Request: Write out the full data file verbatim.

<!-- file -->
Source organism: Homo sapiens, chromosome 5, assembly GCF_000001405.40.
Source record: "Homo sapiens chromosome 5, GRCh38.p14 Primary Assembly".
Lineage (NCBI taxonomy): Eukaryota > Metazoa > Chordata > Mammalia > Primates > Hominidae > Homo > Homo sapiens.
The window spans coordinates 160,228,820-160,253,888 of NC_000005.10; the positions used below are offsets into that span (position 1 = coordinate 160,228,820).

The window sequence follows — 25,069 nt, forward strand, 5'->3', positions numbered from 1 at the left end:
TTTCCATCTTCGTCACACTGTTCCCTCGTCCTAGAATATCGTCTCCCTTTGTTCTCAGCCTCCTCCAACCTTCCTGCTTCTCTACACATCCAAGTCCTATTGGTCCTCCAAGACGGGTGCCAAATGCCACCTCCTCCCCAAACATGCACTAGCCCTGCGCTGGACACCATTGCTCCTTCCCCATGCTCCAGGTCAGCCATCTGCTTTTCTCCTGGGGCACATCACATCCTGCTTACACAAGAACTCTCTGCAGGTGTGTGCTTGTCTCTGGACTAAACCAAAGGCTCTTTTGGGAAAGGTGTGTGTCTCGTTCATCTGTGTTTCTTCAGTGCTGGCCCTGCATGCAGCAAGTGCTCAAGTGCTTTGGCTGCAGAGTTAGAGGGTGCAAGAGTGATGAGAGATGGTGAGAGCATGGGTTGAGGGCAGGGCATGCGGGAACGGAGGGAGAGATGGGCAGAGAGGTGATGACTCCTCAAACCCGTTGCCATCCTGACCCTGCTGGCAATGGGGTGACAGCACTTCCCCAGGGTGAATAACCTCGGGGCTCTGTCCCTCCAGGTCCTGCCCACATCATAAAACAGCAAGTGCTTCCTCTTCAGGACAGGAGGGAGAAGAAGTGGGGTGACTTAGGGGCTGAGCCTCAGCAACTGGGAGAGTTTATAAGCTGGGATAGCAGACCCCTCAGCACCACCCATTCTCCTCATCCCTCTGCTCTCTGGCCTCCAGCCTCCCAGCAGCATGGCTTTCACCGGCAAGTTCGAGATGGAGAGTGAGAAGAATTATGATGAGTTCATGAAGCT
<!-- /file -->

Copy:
Source organism: Homo sapiens, chromosome 5, assembly GCF_000001405.40.
Source record: "Homo sapiens chromosome 5, GRCh38.p14 Primary Assembly".
Lineage (NCBI taxonomy): Eukaryota > Metazoa > Chordata > Mammalia > Primates > Hominidae > Homo > Homo sapiens.
The window spans coordinates 160,228,820-160,253,888 of NC_000005.10; the positions used below are offsets into that span (position 1 = coordinate 160,228,820).

The window sequence follows — 25,069 nt, forward strand, 5'->3', positions numbered from 1 at the left end:
TTTCCATCTTCGTCACACTGTTCCCTCGTCCTAGAATATCGTCTCCCTTTGTTCTCAGCCTCCTCCAACCTTCCTGCTTCTCTACACATCCAAGTCCTATTGGTCCTCCAAGACGGGTGCCAAATGCCACCTCCTCCCCAAACATGCACTAGCCCTGCGCTGGACACCATTGCTCCTTCCCCATGCTCCAGGTCAGCCATCTGCTTTTCTCCTGGGGCACATCACATCCTGCTTACACAAGAACTCTCTGCAGGTGTGTGCTTGTCTCTGGACTAAACCAAAGGCTCTTTTGGGAAAGGTGTGTGTCTCGTTCATCTGTGTTTCTTCAGTGCTGGCCCTGCATGCAGCAAGTGCTCAAGTGCTTTGGCTGCAGAGTTAGAGGGTGCAAGAGTGATGAGAGATGGTGAGAGCATGGGTTGAGGGCAGGGCATGCGGGAACGGAGGGAGAGATGGGCAGAGAGGTGATGACTCCTCAAACCCGTTGCCATCCTGACCCTGCTGGCAATGGGGTGACAGCACTTCCCCAGGGTGAATAACCTCGGGGCTCTGTCCCTCCAGGTCCTGCCCACATCATAAAACAGCAAGTGCTTCCTCTTCAGGACAGGAGGGAGAAGAAGTGGGGTGACTTAGGGGCTGAGCCTCAGCAACTGGGAGAGTTTATAAGCTGGGATAGCAGACCCCTCAGCACCACCCATTCTCCTCATCCCTCTGCTCTCTGGCCTCCAGCCTCCCAGCAGCATGGCTTTCACCGGCAAGTTCGAGATGGAGAGTGAGAAGAATTATGATGAGTTCATGAAGCT